What I didn’t recognize that the cost of avoiding issuing equity or longer-term debt was greater reliance on short-term debt from factors — short-term lenders that had a priority claim on inventory.  It would eventually prove to be a fatal error, and one that an asset-liability manager should have known well — never finance a long term asset with short-term debt.  It seems like a cost savings, but it raises the likelihood of insolvency significantly.

Still, it seemed very cheap, and one of my favorite value investors, Michael Price, owned a little less than 10% of the common stock.  So I bought some, and averaged down three times before the bankruptcy, and one time afterwards, until I learned Michael Price was selling his stake, and when he did so, he did it without any thought of what it would do to the stock price.

Now for two counterfactuals: Caldor could have perhaps merged with Bradlee’s, closed their worst stores, refinanced their debt, issued equity, and tried to be a northeast regional retail player.  It didn’t do that.

The investor relations guy could have given a more understanding answer when he was asked whether Caldor was having any difficulties with credit lines from their factors.  Instead, he was rude and dismissive to the questioning analyst.  What was the result?  The factors blinked and pulled their lines, and Caldor went into bankruptcy.

What were my lessons from this episode?

  • Don’t average down more than once, and only do so limitedly, without a significant analysis.  This is where my portfolio rule seven came from.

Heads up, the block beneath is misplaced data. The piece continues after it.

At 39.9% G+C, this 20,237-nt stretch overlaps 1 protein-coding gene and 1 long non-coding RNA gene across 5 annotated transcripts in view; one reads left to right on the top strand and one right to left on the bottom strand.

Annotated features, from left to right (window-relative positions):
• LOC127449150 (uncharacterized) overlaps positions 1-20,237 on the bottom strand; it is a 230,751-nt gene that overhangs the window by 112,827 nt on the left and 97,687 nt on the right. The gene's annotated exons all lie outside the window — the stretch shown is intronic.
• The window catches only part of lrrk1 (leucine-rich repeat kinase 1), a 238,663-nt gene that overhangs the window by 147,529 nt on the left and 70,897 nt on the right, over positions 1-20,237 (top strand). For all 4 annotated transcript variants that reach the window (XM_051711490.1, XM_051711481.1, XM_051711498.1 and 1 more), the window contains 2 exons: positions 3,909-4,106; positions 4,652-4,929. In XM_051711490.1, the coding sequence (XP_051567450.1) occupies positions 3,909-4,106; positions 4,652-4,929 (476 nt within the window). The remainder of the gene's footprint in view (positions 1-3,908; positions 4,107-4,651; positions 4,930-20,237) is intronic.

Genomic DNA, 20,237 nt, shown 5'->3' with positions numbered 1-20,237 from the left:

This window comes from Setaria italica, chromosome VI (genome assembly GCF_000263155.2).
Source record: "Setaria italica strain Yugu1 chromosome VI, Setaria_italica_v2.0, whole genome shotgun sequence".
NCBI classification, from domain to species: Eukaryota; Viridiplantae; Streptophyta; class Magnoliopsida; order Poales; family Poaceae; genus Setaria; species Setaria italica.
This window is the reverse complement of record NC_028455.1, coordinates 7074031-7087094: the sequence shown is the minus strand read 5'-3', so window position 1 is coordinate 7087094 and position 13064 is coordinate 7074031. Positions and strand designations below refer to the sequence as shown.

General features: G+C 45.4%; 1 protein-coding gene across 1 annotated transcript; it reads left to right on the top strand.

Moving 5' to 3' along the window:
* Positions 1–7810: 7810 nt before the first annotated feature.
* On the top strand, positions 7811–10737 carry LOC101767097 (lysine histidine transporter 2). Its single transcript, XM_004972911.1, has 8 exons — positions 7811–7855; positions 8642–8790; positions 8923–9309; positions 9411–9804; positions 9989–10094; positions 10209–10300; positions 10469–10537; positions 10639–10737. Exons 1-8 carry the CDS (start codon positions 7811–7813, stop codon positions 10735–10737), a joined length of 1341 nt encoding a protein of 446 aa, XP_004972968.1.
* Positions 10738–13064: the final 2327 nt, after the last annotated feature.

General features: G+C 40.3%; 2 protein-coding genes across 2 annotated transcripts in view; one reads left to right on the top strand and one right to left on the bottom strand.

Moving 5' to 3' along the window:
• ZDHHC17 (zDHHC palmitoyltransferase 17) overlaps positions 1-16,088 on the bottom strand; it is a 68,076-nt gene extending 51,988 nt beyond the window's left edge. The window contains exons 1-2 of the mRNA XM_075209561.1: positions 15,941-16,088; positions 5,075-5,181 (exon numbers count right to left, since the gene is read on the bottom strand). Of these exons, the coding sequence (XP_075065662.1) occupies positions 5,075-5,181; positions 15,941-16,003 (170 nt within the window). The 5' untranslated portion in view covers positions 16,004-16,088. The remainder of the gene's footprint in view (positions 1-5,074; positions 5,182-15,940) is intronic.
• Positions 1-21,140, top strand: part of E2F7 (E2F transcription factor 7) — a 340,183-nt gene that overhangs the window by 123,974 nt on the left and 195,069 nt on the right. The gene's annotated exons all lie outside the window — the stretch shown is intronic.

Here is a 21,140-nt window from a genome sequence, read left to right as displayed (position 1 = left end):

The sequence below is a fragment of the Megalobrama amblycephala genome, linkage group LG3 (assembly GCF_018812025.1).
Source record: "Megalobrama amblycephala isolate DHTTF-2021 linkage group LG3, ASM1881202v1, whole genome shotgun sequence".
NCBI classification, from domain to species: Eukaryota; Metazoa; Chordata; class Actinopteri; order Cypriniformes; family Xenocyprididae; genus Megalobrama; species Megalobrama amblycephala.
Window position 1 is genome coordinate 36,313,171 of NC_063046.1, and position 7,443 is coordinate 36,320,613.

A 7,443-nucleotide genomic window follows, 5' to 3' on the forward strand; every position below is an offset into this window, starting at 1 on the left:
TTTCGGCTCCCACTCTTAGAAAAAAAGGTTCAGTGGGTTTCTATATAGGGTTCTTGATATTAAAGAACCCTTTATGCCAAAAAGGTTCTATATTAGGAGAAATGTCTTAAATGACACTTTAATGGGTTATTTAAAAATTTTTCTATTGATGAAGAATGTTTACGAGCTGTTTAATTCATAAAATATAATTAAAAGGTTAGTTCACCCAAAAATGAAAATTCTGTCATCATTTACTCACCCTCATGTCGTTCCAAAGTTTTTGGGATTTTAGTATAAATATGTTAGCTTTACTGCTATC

• Don’t engage in hero worship, and have initial distrust for single large investors until they prove to be fair to all outside passive minority investors.
  • Avoid overly indebted companies.  Avoid asset liability mismatches.  Portfolio rule three would have helped me here.
  • Analyze whether management has a decent strategy, particularly when they are up against stronger competition.  The broader understanding of portfolio rule six would have steered me clear.
  • Impose a diversification limit.  Even though I concentrate positions and industries in my investing, I still have limits.  That’s another part of rule seven, which limits me from getting too certain.

The result was my largest loss, and I would not lose more on any single investment again until 2008 — I’ll get to that one later.  It was my largest loss as a fraction of my net worth ever — after taxes, it was about 4%.  As a fraction of my liquid net worth at the time, more like 10%.  Ouch.

So, what did I do to memorialize this?  Big losses should always be memorialized.  I taught my (then small) kids to say “Caldor” to me when I talked too much about investing.  They thought it was kind of fun, and I would thank them for it, while grimacing.